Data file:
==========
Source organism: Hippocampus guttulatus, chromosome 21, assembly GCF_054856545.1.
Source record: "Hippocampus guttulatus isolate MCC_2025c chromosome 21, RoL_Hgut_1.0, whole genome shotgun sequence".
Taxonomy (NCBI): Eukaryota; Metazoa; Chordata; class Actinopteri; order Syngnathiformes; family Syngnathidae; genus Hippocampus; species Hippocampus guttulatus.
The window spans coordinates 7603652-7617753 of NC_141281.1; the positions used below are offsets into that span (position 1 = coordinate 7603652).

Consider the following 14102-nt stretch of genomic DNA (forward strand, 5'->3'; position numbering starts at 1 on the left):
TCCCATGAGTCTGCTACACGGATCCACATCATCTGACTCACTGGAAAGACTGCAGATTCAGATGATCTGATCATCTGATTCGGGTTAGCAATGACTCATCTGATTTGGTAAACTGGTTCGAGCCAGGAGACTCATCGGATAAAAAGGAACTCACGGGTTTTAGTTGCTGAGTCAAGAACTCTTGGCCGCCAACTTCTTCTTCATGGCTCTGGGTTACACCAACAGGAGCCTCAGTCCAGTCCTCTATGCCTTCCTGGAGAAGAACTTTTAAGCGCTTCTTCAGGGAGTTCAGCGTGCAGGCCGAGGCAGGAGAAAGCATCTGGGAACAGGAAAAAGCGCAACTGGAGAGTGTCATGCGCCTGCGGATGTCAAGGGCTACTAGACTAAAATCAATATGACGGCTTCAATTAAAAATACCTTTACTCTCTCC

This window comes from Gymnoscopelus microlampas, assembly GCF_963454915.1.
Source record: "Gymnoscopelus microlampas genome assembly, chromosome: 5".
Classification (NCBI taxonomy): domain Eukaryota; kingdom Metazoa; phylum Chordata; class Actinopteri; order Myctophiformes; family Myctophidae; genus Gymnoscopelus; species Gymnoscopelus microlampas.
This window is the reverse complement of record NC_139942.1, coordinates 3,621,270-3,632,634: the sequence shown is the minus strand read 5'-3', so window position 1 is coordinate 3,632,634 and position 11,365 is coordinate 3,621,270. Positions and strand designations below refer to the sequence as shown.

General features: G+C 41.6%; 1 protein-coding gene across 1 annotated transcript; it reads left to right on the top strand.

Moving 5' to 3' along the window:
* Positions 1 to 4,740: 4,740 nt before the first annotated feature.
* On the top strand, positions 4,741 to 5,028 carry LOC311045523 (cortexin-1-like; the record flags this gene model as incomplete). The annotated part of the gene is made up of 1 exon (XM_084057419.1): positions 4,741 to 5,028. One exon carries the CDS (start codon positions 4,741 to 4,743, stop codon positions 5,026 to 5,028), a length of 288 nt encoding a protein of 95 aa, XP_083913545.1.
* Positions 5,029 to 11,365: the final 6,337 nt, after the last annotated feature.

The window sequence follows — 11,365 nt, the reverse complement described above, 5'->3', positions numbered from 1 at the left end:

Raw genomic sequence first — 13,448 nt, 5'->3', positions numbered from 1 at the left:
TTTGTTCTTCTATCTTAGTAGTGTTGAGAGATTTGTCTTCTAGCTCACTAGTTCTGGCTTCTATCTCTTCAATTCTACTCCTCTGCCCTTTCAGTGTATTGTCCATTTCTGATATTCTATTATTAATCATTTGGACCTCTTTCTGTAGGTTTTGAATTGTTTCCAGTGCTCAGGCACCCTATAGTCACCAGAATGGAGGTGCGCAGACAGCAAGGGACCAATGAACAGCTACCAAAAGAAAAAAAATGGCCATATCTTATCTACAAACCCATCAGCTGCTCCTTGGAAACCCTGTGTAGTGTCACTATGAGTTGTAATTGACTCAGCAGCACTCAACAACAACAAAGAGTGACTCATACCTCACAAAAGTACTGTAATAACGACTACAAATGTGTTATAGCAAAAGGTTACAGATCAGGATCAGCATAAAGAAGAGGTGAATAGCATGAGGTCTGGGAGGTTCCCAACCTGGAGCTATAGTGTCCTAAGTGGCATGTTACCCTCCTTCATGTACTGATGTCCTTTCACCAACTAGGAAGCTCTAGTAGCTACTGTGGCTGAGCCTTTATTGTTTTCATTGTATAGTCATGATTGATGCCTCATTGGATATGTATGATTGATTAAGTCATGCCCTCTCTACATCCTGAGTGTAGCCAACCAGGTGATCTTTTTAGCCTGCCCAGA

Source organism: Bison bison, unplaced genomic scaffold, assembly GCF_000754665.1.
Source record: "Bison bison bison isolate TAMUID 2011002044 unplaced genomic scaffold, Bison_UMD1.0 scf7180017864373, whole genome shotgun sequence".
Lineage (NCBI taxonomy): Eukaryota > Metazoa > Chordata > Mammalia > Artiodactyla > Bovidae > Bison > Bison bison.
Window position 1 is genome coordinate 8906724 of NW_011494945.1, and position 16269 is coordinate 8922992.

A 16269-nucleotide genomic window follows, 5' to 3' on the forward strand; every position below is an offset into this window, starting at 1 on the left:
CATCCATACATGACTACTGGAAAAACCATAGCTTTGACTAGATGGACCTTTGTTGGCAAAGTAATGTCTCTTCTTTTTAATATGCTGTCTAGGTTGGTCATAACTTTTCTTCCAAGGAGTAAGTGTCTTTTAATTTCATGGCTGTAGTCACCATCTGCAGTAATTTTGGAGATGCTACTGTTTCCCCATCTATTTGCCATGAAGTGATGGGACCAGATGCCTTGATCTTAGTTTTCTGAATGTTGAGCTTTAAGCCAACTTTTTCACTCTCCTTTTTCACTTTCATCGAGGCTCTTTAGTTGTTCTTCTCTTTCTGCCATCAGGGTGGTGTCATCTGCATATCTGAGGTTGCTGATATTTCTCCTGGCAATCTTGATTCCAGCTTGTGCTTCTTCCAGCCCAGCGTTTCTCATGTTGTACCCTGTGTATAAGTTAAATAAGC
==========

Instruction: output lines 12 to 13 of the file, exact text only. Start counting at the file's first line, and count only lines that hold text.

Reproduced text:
Moving 5' to 3' along the window:
* Positions 1 to 4,740: 4,740 nt before the first annotated feature.